Airbnb Hosts Could Be Enrolled to Prevent Illegal Rental Airbnb
Airbnb hosts could put their identities on a ledger for the first time to prevent illegal short-term rents and the use of scarce social housing as vacation accommodation.
The San Francisco-based real estate rental platform will begin a consultation on guest registry proposals this week. He will ultimately present a white paper to politicians and community leaders across the UK, who have complained about being powerless to act when entire blocks are sometimes overrun with short-term rentals. Any registry would be held by government agencies rather than the provider itself and would apply to all home sharing sites.
Brighton MP Caroline Lucas last week became the latest to back calls for a registry saying it was totally unacceptable for residents to have to endure loud parties in rented apartments every weekend. As it is, the councils do not know who the hosts are.
Airbnb appears determined to show it is ready to take the lead before local governments step in, amid growing demands from council heads in Cornwall, Scotland and London tourist hubs of Camden, Kensington and Westminster for access the host’s data with a warning that they cannot control the ever-growing digital platform without it.
Earlier this year, Westminster council tenant Toby Harman was ordered to pay back more than £ 100,000 after it emerged he had flouted his rental contract by renting his Vauxhall Bridge Road apartment for hundreds of times dating back to 2013.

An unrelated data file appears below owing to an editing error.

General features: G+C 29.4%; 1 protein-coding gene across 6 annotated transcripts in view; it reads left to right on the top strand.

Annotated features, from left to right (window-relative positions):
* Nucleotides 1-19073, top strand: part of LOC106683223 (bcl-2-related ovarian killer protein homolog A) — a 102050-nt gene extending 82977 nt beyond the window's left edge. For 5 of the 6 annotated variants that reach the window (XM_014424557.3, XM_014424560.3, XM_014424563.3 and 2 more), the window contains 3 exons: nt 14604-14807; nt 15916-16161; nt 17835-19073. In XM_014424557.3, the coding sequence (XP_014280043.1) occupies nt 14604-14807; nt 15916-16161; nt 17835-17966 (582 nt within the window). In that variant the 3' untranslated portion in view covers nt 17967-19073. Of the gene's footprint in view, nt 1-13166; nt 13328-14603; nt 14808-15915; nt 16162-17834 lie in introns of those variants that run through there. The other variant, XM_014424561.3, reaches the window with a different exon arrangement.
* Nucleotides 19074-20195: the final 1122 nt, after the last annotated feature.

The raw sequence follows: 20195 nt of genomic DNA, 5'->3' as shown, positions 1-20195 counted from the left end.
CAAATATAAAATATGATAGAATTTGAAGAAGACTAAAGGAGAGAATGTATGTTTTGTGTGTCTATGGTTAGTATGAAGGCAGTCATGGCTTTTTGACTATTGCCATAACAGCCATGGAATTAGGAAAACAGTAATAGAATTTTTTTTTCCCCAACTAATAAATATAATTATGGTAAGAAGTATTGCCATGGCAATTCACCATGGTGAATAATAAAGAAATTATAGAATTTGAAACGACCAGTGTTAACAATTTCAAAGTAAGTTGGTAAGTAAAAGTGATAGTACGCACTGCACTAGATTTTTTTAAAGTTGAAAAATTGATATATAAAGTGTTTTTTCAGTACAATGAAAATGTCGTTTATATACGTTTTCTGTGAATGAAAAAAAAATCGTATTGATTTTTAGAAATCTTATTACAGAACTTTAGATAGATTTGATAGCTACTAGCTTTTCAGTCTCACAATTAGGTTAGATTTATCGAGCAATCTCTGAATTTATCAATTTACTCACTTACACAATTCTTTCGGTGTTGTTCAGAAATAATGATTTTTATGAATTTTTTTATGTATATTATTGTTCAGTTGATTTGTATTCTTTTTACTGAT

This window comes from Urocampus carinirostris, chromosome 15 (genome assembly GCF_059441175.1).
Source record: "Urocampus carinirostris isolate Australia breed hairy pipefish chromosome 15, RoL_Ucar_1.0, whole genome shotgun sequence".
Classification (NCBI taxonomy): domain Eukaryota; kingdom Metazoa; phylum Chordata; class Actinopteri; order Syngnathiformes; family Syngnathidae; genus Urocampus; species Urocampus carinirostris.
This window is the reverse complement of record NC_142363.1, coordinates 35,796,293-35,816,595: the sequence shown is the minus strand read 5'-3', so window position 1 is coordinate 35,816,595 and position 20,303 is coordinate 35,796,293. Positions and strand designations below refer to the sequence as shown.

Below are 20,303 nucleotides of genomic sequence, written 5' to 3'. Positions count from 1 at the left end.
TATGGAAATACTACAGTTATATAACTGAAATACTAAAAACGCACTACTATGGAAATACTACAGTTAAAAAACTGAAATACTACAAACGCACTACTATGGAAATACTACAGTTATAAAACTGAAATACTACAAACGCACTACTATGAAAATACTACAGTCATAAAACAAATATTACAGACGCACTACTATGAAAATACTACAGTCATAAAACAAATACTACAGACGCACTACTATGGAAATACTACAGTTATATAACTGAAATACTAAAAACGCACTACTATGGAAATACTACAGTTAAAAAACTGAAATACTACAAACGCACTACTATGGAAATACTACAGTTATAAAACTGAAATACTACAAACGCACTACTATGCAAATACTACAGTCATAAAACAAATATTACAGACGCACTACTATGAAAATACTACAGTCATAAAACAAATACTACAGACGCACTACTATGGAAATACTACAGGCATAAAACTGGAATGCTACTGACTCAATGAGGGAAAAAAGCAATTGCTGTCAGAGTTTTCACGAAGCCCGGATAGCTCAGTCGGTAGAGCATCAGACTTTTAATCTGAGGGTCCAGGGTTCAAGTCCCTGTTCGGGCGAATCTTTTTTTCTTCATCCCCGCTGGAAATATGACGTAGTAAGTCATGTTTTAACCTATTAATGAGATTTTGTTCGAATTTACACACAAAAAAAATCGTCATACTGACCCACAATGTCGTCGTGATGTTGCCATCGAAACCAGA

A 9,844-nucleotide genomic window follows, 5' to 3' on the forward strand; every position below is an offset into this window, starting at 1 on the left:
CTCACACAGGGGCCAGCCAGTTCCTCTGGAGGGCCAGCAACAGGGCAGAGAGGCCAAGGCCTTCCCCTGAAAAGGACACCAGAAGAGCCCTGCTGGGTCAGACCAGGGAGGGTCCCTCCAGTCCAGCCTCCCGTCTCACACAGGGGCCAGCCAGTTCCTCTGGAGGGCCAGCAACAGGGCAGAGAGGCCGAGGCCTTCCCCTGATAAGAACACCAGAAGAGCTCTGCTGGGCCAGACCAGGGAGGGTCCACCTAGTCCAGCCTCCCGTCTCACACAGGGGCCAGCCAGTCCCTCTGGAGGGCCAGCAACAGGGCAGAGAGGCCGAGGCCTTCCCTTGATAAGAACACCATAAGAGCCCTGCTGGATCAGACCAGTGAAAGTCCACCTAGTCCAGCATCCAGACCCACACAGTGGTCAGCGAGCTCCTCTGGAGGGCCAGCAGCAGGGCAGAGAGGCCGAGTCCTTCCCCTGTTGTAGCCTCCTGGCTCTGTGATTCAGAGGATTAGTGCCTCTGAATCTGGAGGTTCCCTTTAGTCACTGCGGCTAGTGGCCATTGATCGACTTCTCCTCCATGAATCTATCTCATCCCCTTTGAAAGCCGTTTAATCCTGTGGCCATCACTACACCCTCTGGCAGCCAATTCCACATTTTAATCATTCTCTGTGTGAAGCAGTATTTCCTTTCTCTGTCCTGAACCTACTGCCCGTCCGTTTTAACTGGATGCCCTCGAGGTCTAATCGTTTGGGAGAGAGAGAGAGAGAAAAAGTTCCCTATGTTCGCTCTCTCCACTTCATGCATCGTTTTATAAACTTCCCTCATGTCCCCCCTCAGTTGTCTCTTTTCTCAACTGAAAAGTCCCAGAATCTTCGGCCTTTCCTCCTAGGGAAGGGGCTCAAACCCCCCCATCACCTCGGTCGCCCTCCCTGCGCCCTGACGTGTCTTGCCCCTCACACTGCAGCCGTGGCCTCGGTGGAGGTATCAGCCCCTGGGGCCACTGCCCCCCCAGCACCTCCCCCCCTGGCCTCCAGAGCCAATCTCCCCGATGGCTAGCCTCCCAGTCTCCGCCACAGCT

There were 223,200 UK listings on Airbnb in the year through July 2018, but few restrictions. In London, the law was changed in 2015 so that hosts cannot rent properties for more than 90 nights a year, but this has proven difficult for boards to control.
Patrick Robinson, director of public policy at Airbnb, said the system “would give authorities the information they need to effectively regulate home sharing, which ultimately makes communities stronger.”
The company announced last week that it would go public next year and said it would begin a six-month consultation on Thursday, including in Edinburgh, Glasgow, Bristol, Bath, Manchester, Brighton and Cornwall.
Camden Council said there were at least 7,000 properties in the borough used as short-term rentals, many of which are used illegally for more than 90 days a year.
“The result of the explosion in short-term rentals is the loss of permanent homes and rising rents, all at a time when housing needs are high,” said Danny Beales, member of the Investir cabinet. in communities. “They also often create amenity issues for residents, such as noise nuisance and waste issues. The government needs to act and put in place a mandatory short-term rental registry. We also believe that the council should have the power to introduce a tourist tax for the night, to face the associated costs.
The local government has taken steps elsewhere to regulate short-term rentals. In March, the authorities to Madrid said apartments that do not have a separate main entrance will no longer be permitted for short-term rentals, removing thousands of properties from the market.
Last year, Berlin authorities announced fines of up to € 500,000 for failing to comply with short-term rental rules, including obtaining a license from the local authority or failing to leave it permanently unoccupied.